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Online Buyer Behaviour

Harsha H N, NU

Buyer Behaviour
Effective strategic marketing requires business planners to be almost obsessive about understanding the needs of their customers.
Brennan et al (2003)

The unique characteristics of the Internet offer new ways for consumers to interact with one another, organizations and the wider emarketplace. Cotte et al (2006)

Understanding Buyer Behaviour

Marketing Stimuli
Societal / Technological / Economic / Political / Legal

Other Stimuli

Product / Price / Place / Promotion / etc

Buyer characteristics

Buyers Black Box

Buyer decision process

Product / brand choice Dealer / web site choice Purchase timing Frequency Amount

Buyers Response

Consumer buying decision process

Problem recognition

Information search

Evaluation of alternatives

Purchase decision

Post-purchase behaviour

Online Buyer Behaviour

Although all steps in the consumer buying process might be affected by the Internet, its biggest impact is in the decision making process at the research stage. (Yahoo! Inc. and OMD 2006) The study cites three key determinants in the online information search as:
1. Trusted sites 2. Choice of brands to compare 3. Competitive prices

The Purchase Behaviour Matrix

In the Internet age, information about products is available from a myriad of off- and online sources. Furthermore, the purchase is not necessarily made from the vendor who provides the most significant information. Purchase behaviour variables for the web enabled customer include:
online online

online online

home delivery customer collects

purchased from
same vendor that provided the original information different vendor to that which provided the original information

Offline literature


home delivery
customer collects

same vendor that provided the original information

different vendor to that which provided the original information

Online Customer Expectations

The Internet gives impetus to the marketers objectives shifting from helping the seller to sell, to helping the buyer to buy. Customers now expect to be facilitated in their research for the product that most suitably meets their wants and needs. The web is a pull media, meaning that the user, those to whom any marketing message is directed, requests the information rather than having it forced or pushed for the marketer this means the customer chooses which marketing messages they see.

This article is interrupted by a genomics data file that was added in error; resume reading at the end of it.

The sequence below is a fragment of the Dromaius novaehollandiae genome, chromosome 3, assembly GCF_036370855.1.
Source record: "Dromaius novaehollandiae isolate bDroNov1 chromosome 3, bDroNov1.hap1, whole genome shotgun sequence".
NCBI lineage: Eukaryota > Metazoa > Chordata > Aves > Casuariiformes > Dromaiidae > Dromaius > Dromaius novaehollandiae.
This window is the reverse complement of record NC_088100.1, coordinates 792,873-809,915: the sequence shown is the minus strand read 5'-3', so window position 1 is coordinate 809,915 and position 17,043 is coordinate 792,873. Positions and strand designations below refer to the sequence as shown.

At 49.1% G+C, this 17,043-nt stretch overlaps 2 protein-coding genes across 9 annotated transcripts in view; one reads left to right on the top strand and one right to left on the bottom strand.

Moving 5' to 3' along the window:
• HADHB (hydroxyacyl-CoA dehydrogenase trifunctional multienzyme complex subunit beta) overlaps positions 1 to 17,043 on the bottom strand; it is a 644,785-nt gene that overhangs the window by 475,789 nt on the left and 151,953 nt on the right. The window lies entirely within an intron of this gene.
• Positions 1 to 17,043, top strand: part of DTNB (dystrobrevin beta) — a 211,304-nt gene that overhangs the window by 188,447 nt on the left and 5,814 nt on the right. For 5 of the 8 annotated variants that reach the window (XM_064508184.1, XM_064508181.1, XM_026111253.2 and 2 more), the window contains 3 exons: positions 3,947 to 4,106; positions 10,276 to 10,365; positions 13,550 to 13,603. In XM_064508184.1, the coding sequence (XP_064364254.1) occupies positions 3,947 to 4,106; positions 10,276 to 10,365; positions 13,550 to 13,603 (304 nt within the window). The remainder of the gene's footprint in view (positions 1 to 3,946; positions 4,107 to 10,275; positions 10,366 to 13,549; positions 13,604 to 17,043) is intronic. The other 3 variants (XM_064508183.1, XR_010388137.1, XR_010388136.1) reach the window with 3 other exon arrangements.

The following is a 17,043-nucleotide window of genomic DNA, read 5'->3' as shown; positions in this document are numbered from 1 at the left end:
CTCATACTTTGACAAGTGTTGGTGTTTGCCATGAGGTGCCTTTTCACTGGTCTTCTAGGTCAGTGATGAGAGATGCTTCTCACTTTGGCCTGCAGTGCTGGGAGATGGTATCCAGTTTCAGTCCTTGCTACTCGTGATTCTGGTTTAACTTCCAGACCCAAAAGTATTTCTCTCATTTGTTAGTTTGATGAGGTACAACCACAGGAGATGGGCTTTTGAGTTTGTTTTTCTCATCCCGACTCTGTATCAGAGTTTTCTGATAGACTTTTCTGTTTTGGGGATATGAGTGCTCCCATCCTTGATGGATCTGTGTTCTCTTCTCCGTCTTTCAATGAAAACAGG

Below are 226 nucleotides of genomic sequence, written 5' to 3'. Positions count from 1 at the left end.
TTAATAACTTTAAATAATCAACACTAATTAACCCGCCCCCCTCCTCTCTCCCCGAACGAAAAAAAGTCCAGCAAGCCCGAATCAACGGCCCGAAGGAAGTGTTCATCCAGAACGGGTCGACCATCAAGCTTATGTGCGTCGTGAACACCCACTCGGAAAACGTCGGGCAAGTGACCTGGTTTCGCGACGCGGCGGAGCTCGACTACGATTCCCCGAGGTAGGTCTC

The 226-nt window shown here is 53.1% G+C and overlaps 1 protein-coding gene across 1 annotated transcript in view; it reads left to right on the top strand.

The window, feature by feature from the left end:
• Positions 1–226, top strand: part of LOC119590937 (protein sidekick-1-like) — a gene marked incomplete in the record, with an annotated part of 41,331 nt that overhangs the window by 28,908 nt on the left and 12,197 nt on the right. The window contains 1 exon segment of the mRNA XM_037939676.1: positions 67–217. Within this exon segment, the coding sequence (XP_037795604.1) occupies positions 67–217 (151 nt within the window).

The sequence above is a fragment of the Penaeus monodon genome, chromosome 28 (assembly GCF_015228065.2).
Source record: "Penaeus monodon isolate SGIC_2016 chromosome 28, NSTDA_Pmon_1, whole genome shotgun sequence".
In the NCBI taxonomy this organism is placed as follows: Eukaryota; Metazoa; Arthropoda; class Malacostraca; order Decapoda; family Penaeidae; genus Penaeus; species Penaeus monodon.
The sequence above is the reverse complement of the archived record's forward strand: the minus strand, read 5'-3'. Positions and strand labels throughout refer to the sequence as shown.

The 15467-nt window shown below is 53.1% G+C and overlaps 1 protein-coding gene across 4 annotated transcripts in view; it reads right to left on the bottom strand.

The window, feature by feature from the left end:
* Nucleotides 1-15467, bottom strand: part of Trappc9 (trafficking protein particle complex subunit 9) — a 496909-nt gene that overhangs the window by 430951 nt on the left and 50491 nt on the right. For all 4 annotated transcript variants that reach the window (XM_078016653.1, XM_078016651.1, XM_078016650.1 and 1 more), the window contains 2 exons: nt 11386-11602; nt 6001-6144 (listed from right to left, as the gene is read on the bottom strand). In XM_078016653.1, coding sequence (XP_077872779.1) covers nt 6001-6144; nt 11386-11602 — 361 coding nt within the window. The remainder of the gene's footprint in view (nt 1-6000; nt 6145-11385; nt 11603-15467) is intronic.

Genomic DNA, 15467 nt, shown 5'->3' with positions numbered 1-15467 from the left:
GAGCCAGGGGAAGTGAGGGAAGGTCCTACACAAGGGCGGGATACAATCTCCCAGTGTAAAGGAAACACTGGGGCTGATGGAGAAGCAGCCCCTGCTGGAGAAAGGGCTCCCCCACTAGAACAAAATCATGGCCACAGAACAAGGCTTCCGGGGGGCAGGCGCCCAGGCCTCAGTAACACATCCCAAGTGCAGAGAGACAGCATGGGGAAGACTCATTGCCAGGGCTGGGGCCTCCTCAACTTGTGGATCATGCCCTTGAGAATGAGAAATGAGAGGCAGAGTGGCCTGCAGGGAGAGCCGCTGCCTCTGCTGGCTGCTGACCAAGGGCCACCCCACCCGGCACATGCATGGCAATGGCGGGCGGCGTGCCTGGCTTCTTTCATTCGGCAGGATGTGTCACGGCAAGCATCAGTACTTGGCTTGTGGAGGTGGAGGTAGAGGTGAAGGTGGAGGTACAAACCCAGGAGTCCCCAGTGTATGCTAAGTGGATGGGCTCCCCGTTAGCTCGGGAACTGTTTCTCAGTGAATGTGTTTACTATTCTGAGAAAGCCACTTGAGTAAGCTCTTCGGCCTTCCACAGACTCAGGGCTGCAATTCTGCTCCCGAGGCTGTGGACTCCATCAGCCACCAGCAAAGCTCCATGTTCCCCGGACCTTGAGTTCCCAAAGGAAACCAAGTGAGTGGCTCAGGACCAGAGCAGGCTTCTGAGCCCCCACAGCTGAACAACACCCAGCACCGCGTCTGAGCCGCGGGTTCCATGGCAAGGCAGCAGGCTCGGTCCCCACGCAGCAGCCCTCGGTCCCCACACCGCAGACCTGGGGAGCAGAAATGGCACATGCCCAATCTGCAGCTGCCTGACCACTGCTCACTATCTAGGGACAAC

Online B2C Buyer Behaviour

Two key aspects can be monitored to help assess that customers online behaviour: 1. Explicit behaviour based on:


Data provided by the user; eg. a profile for registration to a site. Any recorded actions on the site; eg. signing up for an enewsletter or placing an order.

Implied behaviour based on data derived from the observation of a users actions as they interact with the site.

Online B2B Buyer Behaviour

Electronic communications not new Internet preceded by electronic data interchange (EDI). New technology accelerated adoption of:

Electronic exchange mechanisms E-supply chain management

Web presence must appeal to all members of decision making unit. Web now considered to be an essential tool of the trade in purchasing process.

Web Site Analytics

The online marketer must be aware of how the use of technology can help collect data that facilitates the analysis of online behaviour. E-metrics vary depending on site objectives:
Site objective Increase sales Potential e-metrics Sales value per visitor Average order size Conversion rate (sales / visitors) Visits to FAQ page Page downloads (eg instruction manuals) Conversion rate (leads / visitors) Discount vouchers download Number of visits/visitors Depth of visit (how many pages accessed)

Provide after-sales service Generate sales leads Develop brand

Behavioural & Contextual Targeting

Industry split on definitions,current status:
Contextual targeting Less complex no user date required. On-site ads in context with content of page. Behaviour prior or post of the user of no significance to ads posted. Behavioural targeting More complex user data required. Based on offline behavioural segmentation; eg benefits sought, purchase occasion, usage frequency etc. User data collection strategic activity.

Database Marketing
A list of customers and prospects records that enables strategic analysis, and individual selections for communication and customer service support. The data is organized around the customer. (Tapp 2005) Kotler (2003) suggests four examples of when database marketing is unlikely to be worthwhile: 1. Where the product is a once in a lifetime purchase. 2. Where customers show little loyalty to a brand. 3. Where the unit sale is very small. 4. Where the cost of gathering information is too high.

Database Composition
B2C Age Income Birthday Family unit Location Interests Hobbies Purchasing habits B2B Volume of previous purchases Frequency of previous purchases Profitability of customer Credit / debit history Customers share of organizations business Buying practices and patterns